Quasi-Lingual

Over the past few weeks, Jacob’s really taken to signing. Like they say, I was doing it for a long time (only sometimes feeling ridiculous) before I saw him begin to respond. Now we have proof of how much he’s taken in. He started to say “thank you” last week. The motion is a little bit more violent than it should be, but it’s super cool to see it, all the same.

 

When I tell people how old Jacob is, they often ask whether he’s walking, talking, or both. Walking is an affirmative, and he often gets compliments at the park for how good of a walker he is. Do they make a bumper sticker for that, maybe in the style of those “My student is on the honor roll” ones? Because I’d get one, even though we don’t have a car. Or a bike. Anyway.

 

When I tell folks that he’s pretty much just using “da” to verbalize, but he’s signing, I’ve been pleasantly surprised with people’s interest and encouragement. In learning about signing, I’ve read that some people don’t esteem it very highly. Some people are concerned that because signing kids speak later, they won’t speak as well. Really, their language acquisition is often better in the long run. I think it’s because they avoid some of the frustration of not being able to communicate.

 

Well, sometimes.

 

The great thing about signing is how much of what Jacob wants to say John and I can understand. The other day, Jacob was uncomfortable because he was too warm. He made his sign for “hot” and (eventually) we figured out that we needed to take a layer off of him. Happy baby, happy parents.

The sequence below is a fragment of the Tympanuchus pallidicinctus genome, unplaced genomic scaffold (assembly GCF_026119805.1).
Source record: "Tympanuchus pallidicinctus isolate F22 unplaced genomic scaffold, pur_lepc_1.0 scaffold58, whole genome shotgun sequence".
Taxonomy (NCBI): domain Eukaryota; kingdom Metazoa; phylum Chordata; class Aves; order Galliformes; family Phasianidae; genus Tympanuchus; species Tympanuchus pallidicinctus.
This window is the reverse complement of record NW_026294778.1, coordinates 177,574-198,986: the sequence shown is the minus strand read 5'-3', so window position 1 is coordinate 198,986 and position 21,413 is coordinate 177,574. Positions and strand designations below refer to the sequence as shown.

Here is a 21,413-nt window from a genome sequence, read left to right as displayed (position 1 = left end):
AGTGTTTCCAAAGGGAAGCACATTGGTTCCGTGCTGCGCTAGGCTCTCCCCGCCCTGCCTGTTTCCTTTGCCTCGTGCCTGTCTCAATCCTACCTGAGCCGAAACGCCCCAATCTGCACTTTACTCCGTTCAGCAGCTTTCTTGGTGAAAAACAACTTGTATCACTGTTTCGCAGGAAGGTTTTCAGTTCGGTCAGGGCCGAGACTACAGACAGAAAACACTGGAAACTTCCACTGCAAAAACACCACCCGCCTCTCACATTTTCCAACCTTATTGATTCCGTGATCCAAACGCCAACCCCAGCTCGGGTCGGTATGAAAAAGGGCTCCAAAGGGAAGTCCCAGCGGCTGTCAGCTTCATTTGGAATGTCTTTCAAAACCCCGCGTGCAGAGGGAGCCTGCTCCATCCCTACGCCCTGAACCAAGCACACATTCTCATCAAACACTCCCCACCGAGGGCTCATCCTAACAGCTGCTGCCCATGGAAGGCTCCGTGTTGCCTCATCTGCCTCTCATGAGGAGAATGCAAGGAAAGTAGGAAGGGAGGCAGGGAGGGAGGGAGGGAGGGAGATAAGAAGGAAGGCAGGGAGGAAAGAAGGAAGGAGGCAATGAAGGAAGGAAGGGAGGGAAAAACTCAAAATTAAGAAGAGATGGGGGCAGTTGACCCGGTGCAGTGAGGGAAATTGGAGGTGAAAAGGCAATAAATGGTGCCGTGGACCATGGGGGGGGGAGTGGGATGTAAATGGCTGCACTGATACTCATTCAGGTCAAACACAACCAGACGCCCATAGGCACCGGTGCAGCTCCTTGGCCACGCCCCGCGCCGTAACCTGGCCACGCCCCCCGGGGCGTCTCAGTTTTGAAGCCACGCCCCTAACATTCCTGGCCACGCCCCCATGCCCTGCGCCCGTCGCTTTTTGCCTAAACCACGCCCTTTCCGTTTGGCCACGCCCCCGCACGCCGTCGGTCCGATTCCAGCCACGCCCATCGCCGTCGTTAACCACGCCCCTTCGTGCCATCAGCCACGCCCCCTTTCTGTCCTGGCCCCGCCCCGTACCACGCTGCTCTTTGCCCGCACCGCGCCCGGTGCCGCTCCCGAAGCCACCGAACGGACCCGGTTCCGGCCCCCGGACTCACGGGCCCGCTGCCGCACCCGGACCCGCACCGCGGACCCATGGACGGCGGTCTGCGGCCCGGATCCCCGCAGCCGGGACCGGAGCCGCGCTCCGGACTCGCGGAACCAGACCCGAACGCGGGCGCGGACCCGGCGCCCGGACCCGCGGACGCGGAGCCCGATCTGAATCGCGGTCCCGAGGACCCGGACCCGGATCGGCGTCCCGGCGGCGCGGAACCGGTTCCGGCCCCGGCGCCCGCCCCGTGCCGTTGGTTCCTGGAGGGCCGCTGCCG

The tough thing is when Jacob is around people who don’t know ASL or the signs he’s created. “Help” has ironically been the most problematic sign thus far.

 

The sign for “help” is a fist seated on an open hand, moved up and down together, as if you’re offering a helping hand. Jacob’s modification is one hand in a fist and the other hand wrapped around it, moved up and down together. John and I recognize any variation on the up-and-down movement as a request for help.  Others, of course, don’t.

 

A few weeks ago, our Italian friends thought he was just being really dramatic and pleading for something they had.  Over Thanksgiving, John’s Chinese mother thought Jacob was making the sign her culture uses to offer congratulations. I don’t think she knew what she was being congratulated for, but she thought it was really cool that Jacob could speak Chinese (especially when John and I can’t . . .)

 

What a shame to be only fourteen months old, and already so misunderstood.

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